Game, set and watch; Rolex recalls 40 years of working with tennis industry

The roots of Rolex’s affinity for sports and human achievement can be traced back to the pioneering origins of the company. In 1927, the year after Rolex founder Hans Wilsdorf developed the world’s first waterproof wristwatch, the Rolex Oyster, he equipped a young sportswoman, Mercedes Gleitze, with the innovative wristwatch to swim the English Channel. At the end of her arduous swim, after more than 10 hours in the water, the watch emerged in perfect working order. Mercedes Gleitze was effectively the first Rolex Testimonee, a witness to the performance of the Oyster who also demonstrated its real-life qualities, the Swiss watchmaker describes in a briefing celebrating 40 years of working with the tennis industry and its leading players.

Since then, Rolex has accompanied many of humanity’s greatest feats, defying the elements and exploring the globe’s most forbidding frontiers. This support for passionate athletes, artists and brave explorers in their attempts to push back the boundaries of human endeavor, has in turn provided a demanding proving ground for the Oyster wristwatch, as a robust, reliable and practical timepiece in any circumstance. By fostering the noblest pursuits, Rolex continues to perpetuate the foundations of renewed and enduring excellence, ever committed to contributing to the community and inspiring younger generations to greatness.

It was thus a natural progression for the brand to partner with the sport of tennis, which reflects these same qualities.

Story continues below
Advertisement

The relationship with tennis started in 1978 when the brand became the Official Timekeeper of The Championships, Wimbledon, the world’s first lawn tennis championship, and the oldest tennis tournament in the world. Wimbledon has succeeded in making significant improvements to its grounds as well as the sport, while preserving its unique image and character. Finding balance between tradition and innovation has been a priority for both Wimbledon and Rolex, forming one of the pillars for the lasting alliance between these two classics.

 

Photo ©Rolex/Jon Buckle

 

Rolex has played an important role in Wimbledon’s history for 40 years now, helping support this Grand Slam event at every level. Philip Brook, Chairman of the All England Club, commented: “We are very proud to be celebrating 40 years of our partnership with Rolex. It is a brand that values its heritage, traditions and commitment to excellence in the same way that we try to do at the All England Club, always with improvement in mind, but with a strong appreciation of the past.”

It is rumoured that the Wimbledon Championships of The All England Lawn Tennis and Croquet Club were started in order to raise funds for the repair of The Club’s pony roller, used at the time to maintain the croquet lawns. True or not, on Monday, 9 July 1877, 22 tennis players competed in front of 200 spectators at the Wimbledon courts on Worple Road for the first-ever Men’s Singles Championship – the tournament’s only event at the time.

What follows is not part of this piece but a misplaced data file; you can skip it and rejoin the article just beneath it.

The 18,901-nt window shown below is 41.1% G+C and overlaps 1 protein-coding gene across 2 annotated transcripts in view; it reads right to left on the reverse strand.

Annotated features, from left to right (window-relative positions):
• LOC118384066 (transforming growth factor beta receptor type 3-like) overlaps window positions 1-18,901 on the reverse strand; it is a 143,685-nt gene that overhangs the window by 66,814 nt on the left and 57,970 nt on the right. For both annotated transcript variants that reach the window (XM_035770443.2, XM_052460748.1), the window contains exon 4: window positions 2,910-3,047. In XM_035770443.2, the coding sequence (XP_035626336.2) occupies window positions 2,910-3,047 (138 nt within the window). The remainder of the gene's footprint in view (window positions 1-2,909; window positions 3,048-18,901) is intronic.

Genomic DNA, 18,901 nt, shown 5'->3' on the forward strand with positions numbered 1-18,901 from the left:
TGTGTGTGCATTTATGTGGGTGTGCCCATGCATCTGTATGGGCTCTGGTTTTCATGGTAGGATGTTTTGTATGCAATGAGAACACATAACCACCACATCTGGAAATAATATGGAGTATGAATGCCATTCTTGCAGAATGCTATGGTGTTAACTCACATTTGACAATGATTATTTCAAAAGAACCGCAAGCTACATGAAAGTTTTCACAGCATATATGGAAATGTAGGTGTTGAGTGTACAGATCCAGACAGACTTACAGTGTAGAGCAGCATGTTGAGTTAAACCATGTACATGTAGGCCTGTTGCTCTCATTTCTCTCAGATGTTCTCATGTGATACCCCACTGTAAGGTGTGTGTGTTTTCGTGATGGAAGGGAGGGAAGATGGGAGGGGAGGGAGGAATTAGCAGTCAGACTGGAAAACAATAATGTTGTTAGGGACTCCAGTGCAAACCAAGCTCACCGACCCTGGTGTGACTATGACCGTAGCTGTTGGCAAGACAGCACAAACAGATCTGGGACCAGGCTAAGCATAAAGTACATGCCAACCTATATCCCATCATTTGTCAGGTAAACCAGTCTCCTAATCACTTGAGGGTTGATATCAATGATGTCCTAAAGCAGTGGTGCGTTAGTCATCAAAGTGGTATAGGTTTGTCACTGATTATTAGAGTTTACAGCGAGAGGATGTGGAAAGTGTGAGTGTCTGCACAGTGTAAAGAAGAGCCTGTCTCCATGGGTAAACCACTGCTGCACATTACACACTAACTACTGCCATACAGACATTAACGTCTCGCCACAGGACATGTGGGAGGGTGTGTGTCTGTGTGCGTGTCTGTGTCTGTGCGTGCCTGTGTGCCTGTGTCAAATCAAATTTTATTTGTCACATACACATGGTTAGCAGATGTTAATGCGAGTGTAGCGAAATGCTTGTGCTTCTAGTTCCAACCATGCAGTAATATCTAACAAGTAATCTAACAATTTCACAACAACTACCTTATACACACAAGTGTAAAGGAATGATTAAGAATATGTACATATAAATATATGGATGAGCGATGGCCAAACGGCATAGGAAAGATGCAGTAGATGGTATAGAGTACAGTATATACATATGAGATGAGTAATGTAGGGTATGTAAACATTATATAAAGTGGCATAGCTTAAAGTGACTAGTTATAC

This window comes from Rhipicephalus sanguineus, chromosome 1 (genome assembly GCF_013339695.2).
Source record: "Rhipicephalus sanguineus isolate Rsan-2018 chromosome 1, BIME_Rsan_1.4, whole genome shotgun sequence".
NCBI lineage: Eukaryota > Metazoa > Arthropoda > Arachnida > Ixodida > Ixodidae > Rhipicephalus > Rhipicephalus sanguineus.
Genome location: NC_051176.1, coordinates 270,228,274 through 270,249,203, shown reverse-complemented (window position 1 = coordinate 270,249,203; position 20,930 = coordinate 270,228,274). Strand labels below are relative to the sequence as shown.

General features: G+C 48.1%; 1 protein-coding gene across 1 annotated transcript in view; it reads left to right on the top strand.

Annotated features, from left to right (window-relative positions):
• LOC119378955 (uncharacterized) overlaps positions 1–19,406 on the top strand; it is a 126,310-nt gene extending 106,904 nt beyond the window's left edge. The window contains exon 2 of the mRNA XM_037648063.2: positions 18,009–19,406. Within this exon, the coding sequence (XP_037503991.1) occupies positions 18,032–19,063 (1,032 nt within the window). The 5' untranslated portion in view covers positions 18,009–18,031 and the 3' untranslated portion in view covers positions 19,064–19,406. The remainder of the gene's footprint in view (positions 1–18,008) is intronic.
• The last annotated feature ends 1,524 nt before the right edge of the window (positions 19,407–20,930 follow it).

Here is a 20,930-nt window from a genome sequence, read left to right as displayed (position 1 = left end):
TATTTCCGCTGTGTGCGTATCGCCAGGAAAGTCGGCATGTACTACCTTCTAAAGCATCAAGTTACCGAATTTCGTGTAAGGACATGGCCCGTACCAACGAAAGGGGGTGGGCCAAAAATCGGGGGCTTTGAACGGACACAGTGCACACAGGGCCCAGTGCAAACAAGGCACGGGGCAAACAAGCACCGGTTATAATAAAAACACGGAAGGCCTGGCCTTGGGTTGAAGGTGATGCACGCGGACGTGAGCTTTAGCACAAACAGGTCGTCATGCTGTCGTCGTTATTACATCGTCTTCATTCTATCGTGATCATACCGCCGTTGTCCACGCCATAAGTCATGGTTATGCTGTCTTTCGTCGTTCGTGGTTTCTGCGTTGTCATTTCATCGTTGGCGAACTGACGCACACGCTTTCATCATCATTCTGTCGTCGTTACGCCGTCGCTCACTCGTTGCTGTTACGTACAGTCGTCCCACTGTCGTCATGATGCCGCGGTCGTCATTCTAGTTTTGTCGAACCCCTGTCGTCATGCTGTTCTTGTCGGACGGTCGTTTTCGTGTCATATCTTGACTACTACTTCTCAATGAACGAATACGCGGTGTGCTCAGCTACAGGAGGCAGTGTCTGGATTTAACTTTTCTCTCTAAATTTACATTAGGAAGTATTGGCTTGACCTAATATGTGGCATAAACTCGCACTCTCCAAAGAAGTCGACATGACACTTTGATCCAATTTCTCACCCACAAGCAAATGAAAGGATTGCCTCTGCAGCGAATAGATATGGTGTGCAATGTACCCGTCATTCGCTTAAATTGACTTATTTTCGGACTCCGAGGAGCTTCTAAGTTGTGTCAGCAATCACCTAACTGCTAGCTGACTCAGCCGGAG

Today, Wimbledon is comprised of over ten events, ranging from juniors to veterans. The Wimbledon media centre – an international hub – shows Rolex time in San Francisco, New York, Rio de Janeiro, London, Johannesburg, Tokyo and Melbourne, to note just a few of the major cities where tennis’s greatest tournament is broadcast live. From the fans that queue up overnight for tickets, to the royalty, aristocrats, diplomats and celebrities invited to the Royal Box, more than 500,000 enthusiasts gather at Church Road – Wimbledon’s address since 1922 – every year for two intense weeks to watch the finest sportsmen and sportswomen from over 60 countries compete for this coveted Grand Slam Title, which remains the only one of its kind played on lawn. “This tournament will live on forever and always be fantastic… It’s bigger than any player that’s ever lived,” says Rolex Testimonee Roger Federer, who holds the record for most singles Wimbledon wins and Grand Slam titles ever.

 

Photo ©Rolex/Jon Buckle

 

Of all the Wimbledon champions, there is one who has achieved greatness beyond all measure. Roger Federer has always exemplified the pinnacle of sporting achievement, since his first Grand Slam win at Wimbledon in 2003. His legendary status transcends the world of tennis. He has long since joined the ranks of the timeless – among elite personalities such as golfer Arnold Palmer, skier Jean-Claude Killy and racing driver Sir Jackie Stewart, all of whom, like him, are part of the Rolex family. Federer’s 8th Wimbledon title extended his record number of Grand Slam wins to 19, the greatest number ever won by any player, and simply confirmed what the Swiss icon has already proven to be true, time and time again. “At the beginning of 2017 I wasn’t sure I would ever make it back to the top of sport, but I played to win and ended up having one of my greatest seasons ever. I rode the wave of victory all the way to Wimbledon and beyond. Winning my 19th Grand Slam title at my favourite tournament felt like a fairy tale, it’s what dreams are made of.”

Roger Federer’s elegance and unparalleled level of achievement both on and off the courts epitomize the quality and excellence Rolex fosters in every endeavour. Together, Federer and the leading Swiss watchmaker have built a long-standing partnership based on deep mutual respect and common values. Few are the sportsmen and women of his calibre who, through their exceptional human qualities and prestige, can so accurately represent the Rolex name.

  • This article was contributed by Rolex.

Authors

*

Related posts

Top